SOUTH BEND – South Bend Mayor Pete Buttigieg doesn’t have the votes to be selected Democratic national chairman. But right now it appears that nobody does.
         
The two chairmanship contenders regarded as frontrunners are in a way still fighting the fight from the Democratic presidential primaries of 2016. They are Minnesota Congressman Keith Ellison, who was a zealot for Bernie Sanders, and Tom Perez, labor secretary in the Obama administration, who is favored by long-time supporters of Hillary Clinton.
         
According to the New York Times analysis of the contest after the final regional faceoff of the contenders in Baltimore last weekend, neither of the frontrunners “has secured the support of anywhere close to a majority” of the 447 Democratic National Committee members who will pick a winner in Atlanta later this week.
         
For an upset win in a crowded field of 10 candidates for chairman, Buttigieg needs to be a widespread second choice, or to come up through the middle, a compromise choice between the Sanders and Clinton primary combatants.
         
Being a second choice could be decisive if neither of the frontrunners wins with the needed majority on a first ballot. If the contest goes to a second ballot or more, the committee members could then look for a compromise choice to break the deadlock. If Buttigieg is viewed by a lot of the Ellison and Perez backers as their second choice, as a good compromise, he could eventually win.
         
Long shot? Yes. Possible? Yes, in view of the favorable national news coverage and some key endorsements that the mayor has received. His strategy is to come up through the middle, convincing the DNC members that they should stop fighting the Bernie vs. Hillary fight and pick somebody occupying middle ground, able to work with both sides and bring party unity to oppose the agenda of President Donald Trump.
         
“Why not go with somebody who isn’t a product of one faction or another faction, but somebody who is here to deliver the fresh start our party needs,” Buttigieg said in Baltimore. “I don’t know why we’d want to live through it a second time.”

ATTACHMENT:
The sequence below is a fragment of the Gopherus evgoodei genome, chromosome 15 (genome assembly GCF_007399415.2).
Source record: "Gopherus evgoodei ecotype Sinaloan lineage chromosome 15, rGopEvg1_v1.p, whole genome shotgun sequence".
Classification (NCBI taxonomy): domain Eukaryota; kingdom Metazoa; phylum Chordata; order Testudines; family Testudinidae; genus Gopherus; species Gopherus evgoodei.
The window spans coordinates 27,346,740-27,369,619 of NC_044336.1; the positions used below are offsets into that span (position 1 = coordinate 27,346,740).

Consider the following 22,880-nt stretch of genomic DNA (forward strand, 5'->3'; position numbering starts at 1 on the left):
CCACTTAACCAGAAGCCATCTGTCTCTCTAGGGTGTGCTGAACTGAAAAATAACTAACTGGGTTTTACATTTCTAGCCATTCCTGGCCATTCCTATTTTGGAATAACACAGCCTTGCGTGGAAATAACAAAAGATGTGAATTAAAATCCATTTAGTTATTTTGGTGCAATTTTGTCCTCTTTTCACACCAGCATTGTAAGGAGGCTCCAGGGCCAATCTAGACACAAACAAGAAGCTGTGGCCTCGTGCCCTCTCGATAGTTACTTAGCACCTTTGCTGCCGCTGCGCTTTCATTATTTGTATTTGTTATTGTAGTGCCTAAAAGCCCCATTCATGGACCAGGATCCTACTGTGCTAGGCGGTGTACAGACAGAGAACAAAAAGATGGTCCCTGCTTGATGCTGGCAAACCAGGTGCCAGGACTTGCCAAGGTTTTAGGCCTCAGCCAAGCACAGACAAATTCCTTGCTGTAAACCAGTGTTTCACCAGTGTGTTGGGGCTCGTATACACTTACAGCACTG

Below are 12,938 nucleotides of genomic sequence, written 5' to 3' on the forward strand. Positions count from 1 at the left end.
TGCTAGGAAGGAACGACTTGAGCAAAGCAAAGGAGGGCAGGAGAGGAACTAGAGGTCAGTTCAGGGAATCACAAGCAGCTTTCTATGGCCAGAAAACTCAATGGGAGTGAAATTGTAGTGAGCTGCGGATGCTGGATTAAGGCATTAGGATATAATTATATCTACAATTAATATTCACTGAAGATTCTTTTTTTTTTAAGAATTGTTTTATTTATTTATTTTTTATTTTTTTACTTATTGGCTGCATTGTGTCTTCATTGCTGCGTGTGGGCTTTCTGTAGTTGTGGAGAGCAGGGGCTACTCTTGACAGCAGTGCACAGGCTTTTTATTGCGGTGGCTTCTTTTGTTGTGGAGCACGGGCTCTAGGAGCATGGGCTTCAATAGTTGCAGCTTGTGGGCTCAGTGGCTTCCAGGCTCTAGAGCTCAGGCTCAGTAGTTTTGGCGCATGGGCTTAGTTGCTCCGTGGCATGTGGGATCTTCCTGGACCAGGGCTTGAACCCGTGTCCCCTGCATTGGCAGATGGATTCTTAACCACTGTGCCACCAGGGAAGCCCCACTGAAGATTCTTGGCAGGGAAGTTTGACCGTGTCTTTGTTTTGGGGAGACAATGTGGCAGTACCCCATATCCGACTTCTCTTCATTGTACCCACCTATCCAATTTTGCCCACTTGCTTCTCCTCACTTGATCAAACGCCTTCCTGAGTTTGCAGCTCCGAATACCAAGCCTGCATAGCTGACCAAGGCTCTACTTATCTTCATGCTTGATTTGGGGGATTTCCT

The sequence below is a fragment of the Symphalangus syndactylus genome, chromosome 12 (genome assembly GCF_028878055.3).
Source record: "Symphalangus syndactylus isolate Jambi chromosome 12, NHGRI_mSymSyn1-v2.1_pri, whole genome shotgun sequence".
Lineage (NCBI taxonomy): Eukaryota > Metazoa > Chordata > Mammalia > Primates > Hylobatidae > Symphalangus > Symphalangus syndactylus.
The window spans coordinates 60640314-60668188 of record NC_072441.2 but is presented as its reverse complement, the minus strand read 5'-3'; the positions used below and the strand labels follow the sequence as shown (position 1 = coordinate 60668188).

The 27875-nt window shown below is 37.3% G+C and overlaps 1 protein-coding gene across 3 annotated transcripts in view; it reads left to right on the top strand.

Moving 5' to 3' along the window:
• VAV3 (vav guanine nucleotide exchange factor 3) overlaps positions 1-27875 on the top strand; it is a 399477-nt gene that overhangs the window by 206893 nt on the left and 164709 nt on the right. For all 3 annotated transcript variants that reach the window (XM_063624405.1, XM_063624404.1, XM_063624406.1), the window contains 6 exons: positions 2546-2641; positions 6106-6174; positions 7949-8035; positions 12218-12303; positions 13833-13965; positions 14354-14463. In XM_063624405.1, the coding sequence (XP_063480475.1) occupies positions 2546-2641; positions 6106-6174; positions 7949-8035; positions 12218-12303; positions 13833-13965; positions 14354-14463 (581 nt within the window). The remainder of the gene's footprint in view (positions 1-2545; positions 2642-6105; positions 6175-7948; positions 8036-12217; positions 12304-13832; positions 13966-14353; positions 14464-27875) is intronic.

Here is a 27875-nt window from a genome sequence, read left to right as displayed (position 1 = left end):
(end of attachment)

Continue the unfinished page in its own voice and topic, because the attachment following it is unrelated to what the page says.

Also at that forum, Buttigieg called Trump “a draft-dodging chickenhawk” who could be “ordering people I served with (on active duty in Afghanistan) back into another conflict because he can’t be bothered to do his job properly.”
         
That remark, referring to reports of Trump receiving five deferments from the draft during the Vietnam War, took some of the mayor’s South Bend constituents by surprise. He has not been known for such strong rhetoric. But Buttigieg wasn’t talking to the South Bend Rotary. He was appealing to highly partisan members of the DNC who want a leader who will take on Trump forcefully.
         
It was helpful to Buttigieg that former Maryland Gov. Martin O’Malley endorsed him on the eve of the Baltimore meeting. Perez is from Maryland. Also, last weekend in Chicago, Buttigieg was a guest at a meeting of some influential Illinois Democrats, including former Commerce Secretary Bill Daley of the powerful Daley family. The Chicago Sun-Times reported that Daley endorsed Buttigieg. Craine’s Chicago Business reported that Illinois Senate President John Cullerton “effectively endorsed” him as well.
         
Even more significant was that, as Craine’s reported, the meeting of “about 60 people including former White House Press Secretary Robert Gibbs, was hosted by Susan and Michel Axelrod, the wife and son of David Axelrod, the political guru behind the successful presidential campaigns of Barack Obama. Axelrod has had nice things to say about Buttigieg, but for various reasons he has refrained from making a formal endorsement. The activity of his wife and son sent a very effective message.”
         
Four former Democratic national chairmen have endorsed Buttigieg.
         
He may not win. But he can’t lose. As a key backer of the mayor observed, Buttigieg already has won enhanced national attention and prestige and has expanded his donor base for whatever he seeks in the future.

Colwell has covered politics over five decades for the South Bend Tribune.